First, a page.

View Full Version : One very 'resolute Marine'

09-30-07, 05:23 PM
By Steve Liewer
San Diego Union Tribune (http://www.signonsandiego.com/uniontrib/20061110/news_lz1n10marine.html)
November 10, 2006

Lance Cpl. Carlos Gomez-Perez dashed up the exposed staircase, dancing past enemy bullets as they pinged off the concrete steps.

His Marine Corps platoon had searched for insurgents in the Jolan neighborhood of Fallujah, Iraq, on April 26, 2004. Not encountering any problems by mid-morning, the unit regrouped in two adjacent houses that were empty.

Minutes later, as many as 150 insurgents opened up on Gomez-Perez and his fellow Marines. They shot grenades onto the roofs and riddled the houses' thin walls with automatic-rifle fire.

“We hadn't found anything, but there we were – taking fire from three sides,” said Gomez-Perez, 24.

The battle lasted three hours and turned into the fiercest fight of his unit's seven-month tour in Fallujah, a volatile city in what was then known as the Sunni triangle.

Gomez-Perez and two other Marines in his squad earned Silver Stars, the military's third-highest award for courage under fire. At least 10 other members of the platoon received Bronze Stars or Navy Commendation medals for valor.

“He was a huge asset,” said Capt. Ben Wagner, 29, of Chula Vista, who commanded Gomez-Perez's unit that day. “He was strong, he was loud, he was smart, and he was mature – exactly what you're looking for in a leader.”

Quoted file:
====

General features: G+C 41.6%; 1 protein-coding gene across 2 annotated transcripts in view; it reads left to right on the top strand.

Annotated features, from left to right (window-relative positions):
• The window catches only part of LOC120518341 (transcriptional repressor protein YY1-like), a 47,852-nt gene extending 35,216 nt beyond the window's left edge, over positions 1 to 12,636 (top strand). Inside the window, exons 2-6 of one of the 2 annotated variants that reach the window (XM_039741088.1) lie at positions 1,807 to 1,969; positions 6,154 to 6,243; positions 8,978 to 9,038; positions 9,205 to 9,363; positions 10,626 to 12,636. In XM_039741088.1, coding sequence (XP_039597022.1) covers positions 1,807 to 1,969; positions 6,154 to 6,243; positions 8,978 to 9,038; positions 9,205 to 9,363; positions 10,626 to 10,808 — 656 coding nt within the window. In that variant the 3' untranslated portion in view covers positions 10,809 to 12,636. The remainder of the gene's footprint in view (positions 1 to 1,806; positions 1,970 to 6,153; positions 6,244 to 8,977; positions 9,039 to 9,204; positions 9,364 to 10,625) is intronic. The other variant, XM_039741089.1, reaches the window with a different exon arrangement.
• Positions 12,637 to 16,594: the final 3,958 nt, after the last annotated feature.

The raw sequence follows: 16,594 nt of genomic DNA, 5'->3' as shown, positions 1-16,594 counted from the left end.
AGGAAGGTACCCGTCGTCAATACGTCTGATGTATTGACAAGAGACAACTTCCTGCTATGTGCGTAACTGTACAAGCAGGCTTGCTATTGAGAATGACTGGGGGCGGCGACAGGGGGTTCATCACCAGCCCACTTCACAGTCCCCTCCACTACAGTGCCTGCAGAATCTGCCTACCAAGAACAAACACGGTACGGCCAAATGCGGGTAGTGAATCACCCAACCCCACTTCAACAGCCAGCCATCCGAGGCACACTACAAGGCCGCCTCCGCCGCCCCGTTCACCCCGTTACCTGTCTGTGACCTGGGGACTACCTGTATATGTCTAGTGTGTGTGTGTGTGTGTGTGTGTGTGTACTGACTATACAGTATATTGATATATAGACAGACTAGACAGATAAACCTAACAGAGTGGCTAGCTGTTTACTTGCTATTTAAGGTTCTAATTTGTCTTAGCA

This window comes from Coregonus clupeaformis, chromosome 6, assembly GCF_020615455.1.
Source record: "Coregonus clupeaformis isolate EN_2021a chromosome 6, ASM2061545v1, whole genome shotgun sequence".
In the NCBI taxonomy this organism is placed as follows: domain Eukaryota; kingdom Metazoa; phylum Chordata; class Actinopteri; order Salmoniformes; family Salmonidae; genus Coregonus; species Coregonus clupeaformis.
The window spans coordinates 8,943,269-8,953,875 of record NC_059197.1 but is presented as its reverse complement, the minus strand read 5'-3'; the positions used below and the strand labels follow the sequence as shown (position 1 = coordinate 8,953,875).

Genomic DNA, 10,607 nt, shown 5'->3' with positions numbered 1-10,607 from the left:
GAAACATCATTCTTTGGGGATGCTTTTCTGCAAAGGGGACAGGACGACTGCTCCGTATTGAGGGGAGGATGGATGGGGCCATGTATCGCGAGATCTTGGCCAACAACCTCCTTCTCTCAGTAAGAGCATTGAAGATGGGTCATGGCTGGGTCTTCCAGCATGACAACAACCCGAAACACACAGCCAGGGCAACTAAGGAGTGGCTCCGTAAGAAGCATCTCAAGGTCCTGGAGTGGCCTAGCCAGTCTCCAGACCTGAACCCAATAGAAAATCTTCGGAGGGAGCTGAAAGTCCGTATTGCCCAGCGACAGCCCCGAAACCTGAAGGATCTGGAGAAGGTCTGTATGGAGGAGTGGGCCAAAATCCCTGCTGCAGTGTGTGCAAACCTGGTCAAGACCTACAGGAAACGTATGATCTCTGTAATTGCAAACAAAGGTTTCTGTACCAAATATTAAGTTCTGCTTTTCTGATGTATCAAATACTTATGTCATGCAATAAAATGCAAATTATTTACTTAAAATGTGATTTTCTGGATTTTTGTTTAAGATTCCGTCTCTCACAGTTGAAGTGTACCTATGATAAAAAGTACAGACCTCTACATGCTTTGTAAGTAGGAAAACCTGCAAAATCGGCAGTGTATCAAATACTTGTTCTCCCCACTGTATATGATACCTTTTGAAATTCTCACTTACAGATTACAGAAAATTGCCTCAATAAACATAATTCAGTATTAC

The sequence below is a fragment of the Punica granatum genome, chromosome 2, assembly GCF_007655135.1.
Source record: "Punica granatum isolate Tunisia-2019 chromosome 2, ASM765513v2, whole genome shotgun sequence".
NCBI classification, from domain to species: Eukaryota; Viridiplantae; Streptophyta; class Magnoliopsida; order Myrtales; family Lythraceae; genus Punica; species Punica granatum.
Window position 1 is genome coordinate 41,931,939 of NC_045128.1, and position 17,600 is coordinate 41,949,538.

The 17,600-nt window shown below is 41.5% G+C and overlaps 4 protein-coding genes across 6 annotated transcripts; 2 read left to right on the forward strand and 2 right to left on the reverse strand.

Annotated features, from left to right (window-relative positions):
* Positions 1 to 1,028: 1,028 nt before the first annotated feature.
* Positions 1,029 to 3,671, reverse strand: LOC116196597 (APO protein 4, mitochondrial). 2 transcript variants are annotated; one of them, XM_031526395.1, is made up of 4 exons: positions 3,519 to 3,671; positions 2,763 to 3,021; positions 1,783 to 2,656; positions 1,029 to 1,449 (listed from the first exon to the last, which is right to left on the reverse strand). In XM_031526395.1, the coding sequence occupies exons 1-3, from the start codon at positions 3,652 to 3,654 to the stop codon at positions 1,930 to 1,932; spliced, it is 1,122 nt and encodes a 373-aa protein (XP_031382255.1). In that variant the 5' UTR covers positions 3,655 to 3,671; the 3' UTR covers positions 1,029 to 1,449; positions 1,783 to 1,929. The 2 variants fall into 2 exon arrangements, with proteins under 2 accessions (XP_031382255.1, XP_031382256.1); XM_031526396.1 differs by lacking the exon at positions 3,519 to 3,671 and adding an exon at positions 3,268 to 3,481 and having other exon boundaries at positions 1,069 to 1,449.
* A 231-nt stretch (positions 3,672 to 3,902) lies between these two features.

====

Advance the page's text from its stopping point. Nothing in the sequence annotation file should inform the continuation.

Gomez-Perez lived in Mexico City until he and his family entered the United States illegally when he was 9. The household eventually settled in El Cajon.

He played football and wrestled at Grossmont High School on the weekdays, then joined his dad as a day laborer on the weekends. He graduated a year early, with a 3.5 grade-point average.

After becoming a legal U.S. resident, Gomez-Perez wanted to become a police officer but couldn't afford college. So he signed up for the Marine Corps in early 2001.

“They told me it was the hardest service,” Gomez-Perez said. “I love a challenge.”

He was scheduled to start basic training in San Diego on Oct. 9, 2001. But in late September, his girlfriend learned – much to her surprise – that she was eight months pregnant.

Gomez-Perez decided to enter boot camp. By then, however, he was married with a newborn son, and the nation was at war in Afghanistan.

He wound up with an infantry unit at Camp Pendleton and joined the first wave of Marines invading Iraq in March 2003. His platoon ended its deployment in July.

Nearly a year later, Gomez-Perez returned to Iraq and, he said, sensed an entirely different vibe.

“The first time around, people were giving us thumbs up and saying, 'Go Bush! Go Bush!'” Gomez-Perez said. “The second time around, people were spitting in our faces.”

Assigned to patrol Fallujah, he met the four U.S. contractors who later were killed in an ambush, their bodies burned and mutilated and dragged through the streets.

President Bush ordered an attack on the city to root out insurgents. That's how Gomez-Perez and his platoon landed in the two Jolan houses on April 26, 2004.